Cultural competency in serving the homeless in Hawai‘i at the John A. Burns School of Medicine

Homelessness in Hawai‘i has gained a tremendous amount of attention over the past year. National and international newspapers have been highlighting Hawai‘i's issue of homelessness, as the state's rapidly growing homeless population has reached a five-year high of 7,620 individuals (Figure 1),1 leaving Hawai‘i with the unfortunate distinction of having the highest homeless rate per capita in the nation (487 homeless/100,000 people).2 In October 2015, the City and County of Honolulu conducted its largest homeless sweeps on the streets of Kaka‘ako neighboring the University of Hawai‘i John A. Burns School of Medicine (JABSOM). These sweeps displaced over 200 homeless individuals, and with limited shelter space available many were left with no place to go. The fact that the number of unsheltered homeless individuals (3,843) is greater than the number of sheltered homeless individuals (3,777) demonstrates the need for more social services and better housing policies.1 In response, politicians have proposed ideas to allocate additional resources for the homeless, such as providing temporary housing communities on Sand Island and in Kaka‘ako.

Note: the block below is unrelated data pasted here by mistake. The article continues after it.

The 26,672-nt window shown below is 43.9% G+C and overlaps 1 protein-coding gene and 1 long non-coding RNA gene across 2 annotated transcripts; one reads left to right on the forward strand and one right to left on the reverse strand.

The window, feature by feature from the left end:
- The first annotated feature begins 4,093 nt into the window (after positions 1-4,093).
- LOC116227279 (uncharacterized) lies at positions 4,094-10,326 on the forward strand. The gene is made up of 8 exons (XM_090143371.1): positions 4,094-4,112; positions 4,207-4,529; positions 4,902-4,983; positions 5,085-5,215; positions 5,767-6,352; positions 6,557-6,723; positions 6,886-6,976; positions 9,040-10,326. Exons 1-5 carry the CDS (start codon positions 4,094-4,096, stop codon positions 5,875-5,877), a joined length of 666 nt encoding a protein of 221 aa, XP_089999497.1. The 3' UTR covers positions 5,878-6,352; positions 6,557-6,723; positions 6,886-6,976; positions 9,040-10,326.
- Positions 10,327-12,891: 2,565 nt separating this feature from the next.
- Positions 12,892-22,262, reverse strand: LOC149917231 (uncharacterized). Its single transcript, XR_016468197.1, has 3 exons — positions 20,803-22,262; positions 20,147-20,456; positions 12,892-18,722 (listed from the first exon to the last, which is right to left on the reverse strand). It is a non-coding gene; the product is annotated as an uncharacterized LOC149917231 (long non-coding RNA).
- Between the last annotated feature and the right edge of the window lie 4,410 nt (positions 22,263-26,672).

Publication Date: 
Satoru Izutsu
Journal Name: 
Hawai'i Journal of Medicine & Public Health